Unsecured late payments

Unsecured missed payments include phone bills, credit cards, personal loans and account overdrafts. In other words, they’re not secured against anything. The companies in question rely on you and your credit management to keep up with your payments.

Lenders tend to be more lenient if you’ve missed payments that fall into this category. Although it can still affect your application, some lenders may see past this and offer you the same products as everybody else. Nonetheless, you must apply with a mortgage lender that accepts late payments.

Secured late payments

Secured missed payments would include mortgages and secured loans. This is when the debt is secured against something, such as a property or an asset. For instance, when you take a mortgage out, the lender secures the debt against your property. Lenders can take the house back as collateral if payments aren’t made.

Lenders tend to be less lenient if you’ve missed payments that fall into the unsecured category. This is especially true when missed payments are recent and frequent. Although a mortgage is possible, you may require a higher deposit than usual due to missed payments on your credit file.

How recent were your missed payments?

Perhaps one of the most influential things in your assessment regarding missed payments is when they occurred. If you’ve fallen behind and are now in arrears, then your chances of approval will be far lower than if your payments were missed a few years ago. This becomes more apparent with smaller deposits.

Most lenders will require a clean credit file for at least one year. This is because lenders will see you as a higher risk when compared to someone who hasn’t missed any payments.

Even if you recently missed payments but are now up to date and no longer in arrears, you should still be able to get a great mortgage deal. If you’re still unsure, you can always speak to an expert advisor.

How many missed payments have you had?

Lenders will also assess the number of missed payments you’ve encountered. Having missed one payment a few years ago isn’t likely to affect your mortgage application. However, it may knock your credit score slightly, meaning you won’t have access to every lender or at least their best deals.

If you’ve recently missed multiple payments, a mortgage becomes increasingly difficult. That being said, you may still qualify with a specialist lender.

How much deposit will I need?

In all mortgage cases, the higher your deposit, the better. This is because lenders tend to offer the best mortgage rates with a lower loan-to-value (LTV). Approval isn’t as difficult when large deposits are involved, as lenders take less risk.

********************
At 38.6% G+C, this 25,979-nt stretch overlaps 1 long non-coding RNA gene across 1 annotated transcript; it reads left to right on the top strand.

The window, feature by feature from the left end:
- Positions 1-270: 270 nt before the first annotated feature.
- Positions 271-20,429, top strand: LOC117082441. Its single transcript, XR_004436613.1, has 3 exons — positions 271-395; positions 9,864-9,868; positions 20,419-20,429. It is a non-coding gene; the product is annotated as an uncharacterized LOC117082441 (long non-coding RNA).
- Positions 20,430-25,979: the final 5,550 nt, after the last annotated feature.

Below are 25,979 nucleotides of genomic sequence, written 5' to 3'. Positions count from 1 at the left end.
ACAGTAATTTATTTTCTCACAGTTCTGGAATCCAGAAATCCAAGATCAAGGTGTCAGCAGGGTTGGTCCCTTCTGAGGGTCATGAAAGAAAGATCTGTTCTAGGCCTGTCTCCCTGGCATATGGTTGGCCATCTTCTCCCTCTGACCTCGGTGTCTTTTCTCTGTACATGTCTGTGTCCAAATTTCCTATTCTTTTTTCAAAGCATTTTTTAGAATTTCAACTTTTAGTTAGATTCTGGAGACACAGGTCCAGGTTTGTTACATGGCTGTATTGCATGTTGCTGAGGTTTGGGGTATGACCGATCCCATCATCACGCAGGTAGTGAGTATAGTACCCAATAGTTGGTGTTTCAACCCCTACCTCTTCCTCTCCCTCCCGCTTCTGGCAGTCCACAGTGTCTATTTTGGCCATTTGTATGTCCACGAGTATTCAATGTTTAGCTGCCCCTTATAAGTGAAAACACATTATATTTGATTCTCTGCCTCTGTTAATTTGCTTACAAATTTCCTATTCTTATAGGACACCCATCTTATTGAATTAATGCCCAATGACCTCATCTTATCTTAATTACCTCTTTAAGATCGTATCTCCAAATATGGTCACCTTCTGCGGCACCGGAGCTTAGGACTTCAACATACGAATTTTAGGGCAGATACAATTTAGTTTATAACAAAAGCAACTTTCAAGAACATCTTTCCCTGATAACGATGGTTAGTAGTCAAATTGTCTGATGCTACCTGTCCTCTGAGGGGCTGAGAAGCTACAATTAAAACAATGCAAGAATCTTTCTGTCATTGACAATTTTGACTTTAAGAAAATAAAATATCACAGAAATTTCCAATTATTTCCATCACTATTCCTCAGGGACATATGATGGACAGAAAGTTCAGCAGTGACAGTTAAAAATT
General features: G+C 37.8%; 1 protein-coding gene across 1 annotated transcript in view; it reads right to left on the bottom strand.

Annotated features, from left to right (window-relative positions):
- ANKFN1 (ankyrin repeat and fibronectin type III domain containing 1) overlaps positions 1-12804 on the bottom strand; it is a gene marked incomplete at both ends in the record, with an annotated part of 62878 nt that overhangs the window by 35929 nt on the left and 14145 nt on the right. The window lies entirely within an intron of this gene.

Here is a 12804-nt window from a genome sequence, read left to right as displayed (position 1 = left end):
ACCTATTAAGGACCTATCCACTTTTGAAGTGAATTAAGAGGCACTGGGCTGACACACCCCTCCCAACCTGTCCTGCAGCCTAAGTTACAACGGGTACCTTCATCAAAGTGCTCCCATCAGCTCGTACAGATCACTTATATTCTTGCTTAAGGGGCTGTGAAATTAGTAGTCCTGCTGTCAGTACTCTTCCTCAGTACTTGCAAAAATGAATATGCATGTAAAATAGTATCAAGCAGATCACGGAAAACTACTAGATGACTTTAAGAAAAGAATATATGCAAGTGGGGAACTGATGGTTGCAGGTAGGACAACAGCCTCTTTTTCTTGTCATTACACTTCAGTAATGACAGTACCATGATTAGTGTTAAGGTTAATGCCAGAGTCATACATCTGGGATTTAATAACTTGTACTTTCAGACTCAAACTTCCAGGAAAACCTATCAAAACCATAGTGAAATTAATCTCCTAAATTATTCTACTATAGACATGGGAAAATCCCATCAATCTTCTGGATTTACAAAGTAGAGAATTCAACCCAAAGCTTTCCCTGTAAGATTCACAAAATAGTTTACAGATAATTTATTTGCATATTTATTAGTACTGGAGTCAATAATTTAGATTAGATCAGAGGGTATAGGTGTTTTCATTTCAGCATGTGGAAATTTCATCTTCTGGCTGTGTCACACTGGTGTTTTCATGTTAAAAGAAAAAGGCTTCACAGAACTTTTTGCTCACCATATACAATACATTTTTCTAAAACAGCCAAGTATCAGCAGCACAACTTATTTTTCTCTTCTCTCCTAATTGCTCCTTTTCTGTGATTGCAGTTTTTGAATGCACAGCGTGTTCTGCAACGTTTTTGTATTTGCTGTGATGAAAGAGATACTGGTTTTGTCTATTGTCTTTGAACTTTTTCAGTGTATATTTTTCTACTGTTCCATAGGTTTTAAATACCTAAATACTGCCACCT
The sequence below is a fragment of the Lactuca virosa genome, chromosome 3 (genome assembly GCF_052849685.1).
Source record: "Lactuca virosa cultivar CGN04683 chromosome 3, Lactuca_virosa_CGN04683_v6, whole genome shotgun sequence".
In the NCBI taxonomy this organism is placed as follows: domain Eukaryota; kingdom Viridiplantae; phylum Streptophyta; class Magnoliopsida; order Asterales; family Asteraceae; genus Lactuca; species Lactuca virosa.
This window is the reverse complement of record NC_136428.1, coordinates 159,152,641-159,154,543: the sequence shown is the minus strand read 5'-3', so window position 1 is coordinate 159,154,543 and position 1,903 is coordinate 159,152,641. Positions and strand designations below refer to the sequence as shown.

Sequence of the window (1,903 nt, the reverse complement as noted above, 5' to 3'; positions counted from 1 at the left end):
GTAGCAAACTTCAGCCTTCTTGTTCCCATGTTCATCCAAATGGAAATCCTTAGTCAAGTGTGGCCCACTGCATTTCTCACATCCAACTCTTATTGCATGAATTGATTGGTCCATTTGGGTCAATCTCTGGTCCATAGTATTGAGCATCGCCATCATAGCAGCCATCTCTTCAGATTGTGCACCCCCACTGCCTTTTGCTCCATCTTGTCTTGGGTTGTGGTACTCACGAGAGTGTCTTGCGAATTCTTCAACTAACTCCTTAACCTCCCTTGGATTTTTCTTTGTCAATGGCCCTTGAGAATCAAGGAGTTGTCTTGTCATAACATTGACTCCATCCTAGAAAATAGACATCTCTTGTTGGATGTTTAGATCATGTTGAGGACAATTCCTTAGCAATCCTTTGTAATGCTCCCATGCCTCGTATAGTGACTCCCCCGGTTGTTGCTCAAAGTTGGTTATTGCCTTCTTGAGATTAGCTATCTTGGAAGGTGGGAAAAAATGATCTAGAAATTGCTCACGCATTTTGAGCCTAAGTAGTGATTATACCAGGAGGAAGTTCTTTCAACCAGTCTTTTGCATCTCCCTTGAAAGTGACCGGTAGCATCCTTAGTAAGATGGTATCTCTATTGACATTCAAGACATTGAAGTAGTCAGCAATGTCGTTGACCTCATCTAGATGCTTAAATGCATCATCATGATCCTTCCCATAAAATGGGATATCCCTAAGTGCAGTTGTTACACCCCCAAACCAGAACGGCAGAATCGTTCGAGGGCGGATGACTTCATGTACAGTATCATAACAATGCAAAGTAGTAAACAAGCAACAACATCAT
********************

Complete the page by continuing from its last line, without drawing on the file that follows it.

This becomes evident when you’ve missed payments and have a lower-than-average credit score. If you have a 10% deposit and missed payments as opposed to a 40% deposit and missed payments, you’re more likely to be approved with a 40% deposit.

When your credit score isn’t quite high enough for lender approval, they may offer you a lower mortgage amount. You may apply for an 85% mortgage, but the lender may only offer you a mortgage at 70% LTV.

This shows that the lender will lend to you at their LTV but not what you requested. This doesn’t mean every lender will do the same, and if this does happen, nothing stops you from exploring options with another lender.

Our expert mortgage advisors secure mortgages for all issues involving missed payments. Even if you only have a 5% deposit and have recently missed payments, getting a mortgage may still be possible.

Missed payments and bad credit

Your choice of lenders will be restricted if you have late payments on your credit file. Having further credit issues will restrict your choice of lenders even more, but it depends on how severe your other credit issues are.

It’s possible to get a mortgage with the following credit issues while having late payments on your credit file:

  • County court judgements (CCJs)
  • Bankruptcy
  • After an IVA
  • Home repossession
  • Debt Relief Order (DRO)
  • Defaults on your credit file
  • Debt Management Plan (DMP)

Some credit problems will be considered more severe by lenders, so you must be honest in your application, as the last thing you want is to be declined.

Missed payments are considered the least serious of credit problems. Depending on your other credit issues, you may require a specialist lender.

Don’t let this put you off, as specialist lenders focus solely on mortgages with bad credit. As a result, they’ll approve mortgages daily and are designed for borrowers with credit problems.

About the author

Martin Alexander
Senior Mortgage Advisor

Martin is a senior mortgage advisor who has held a CeMAP qualification for over 15 years while completing an MBA in Global Banking and Finance.